international monetary system
the institutional arrangements that countries adopt to govern exchange rates are known as the
floating exchange rate
a system, the exchange rate for converting one currency into another is continuously adjusted depending on the laws of supply and demand ( foreign exchange market)
pegged exchange rate
currency value is fixed relative to a reference currency.
a system, of floating exchange rates, in which government occasionally intervens to change the direction of the value of the countries currency.
fixed exchange rate
system, fixes their currencies against each other
european monetary system
most nations of europe linked their currencies to prevent large fluctuations. 1979 to stabilize foreign exchange and counter inflation among members
had its origin in the use of gold coins as a medium of exchange, unit of account and store of value.
gold par value
the amount of a currency needed to purchase one ounce of gold
balance of trade equilibrium
reached when the income a nation's residents earn from exports equals money paif for imports
bretton woods system
in 1944, 44 countries met at bretton woods new hampshire to design a new international monetary system. created imf and wb. called for a system of fixed exchange rates that would be policied by imf.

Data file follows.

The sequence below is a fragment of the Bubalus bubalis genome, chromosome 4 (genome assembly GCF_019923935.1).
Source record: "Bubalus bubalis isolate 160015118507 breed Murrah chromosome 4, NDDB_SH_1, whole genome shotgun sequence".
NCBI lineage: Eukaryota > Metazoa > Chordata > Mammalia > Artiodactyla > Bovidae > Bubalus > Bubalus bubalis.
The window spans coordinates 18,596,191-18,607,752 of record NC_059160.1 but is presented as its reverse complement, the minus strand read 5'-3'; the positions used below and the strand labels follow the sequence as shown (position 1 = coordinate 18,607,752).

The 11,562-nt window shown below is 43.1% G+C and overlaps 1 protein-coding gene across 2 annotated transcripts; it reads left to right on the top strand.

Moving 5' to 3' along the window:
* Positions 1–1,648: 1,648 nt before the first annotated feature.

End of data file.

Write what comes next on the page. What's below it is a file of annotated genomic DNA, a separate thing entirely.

internation monetary fund
to maintain order in the international monetary system
to promote general economic development
international bank for reconstruction and development
the world bank is also called the
countries using a _______ commit to converting their domestic currency on demand into another currency at a fixed exchange rate.
strict currency board
the int rate adjust automatically
When a speculative attack on the exchange value of a currency results in a sharp depreciation of hte currency or forces authorities to expend large volumes of international currency reserves and sharply increase interest rates to defend the prevailing exchange rate
When individuals and companies lose confidence in the banking system and withdraw their deposits in what is called a 'run on banks.'
foreign debt crisis
A situation in which a country cannot service its foreign debt obligations, whether private-sector or government debt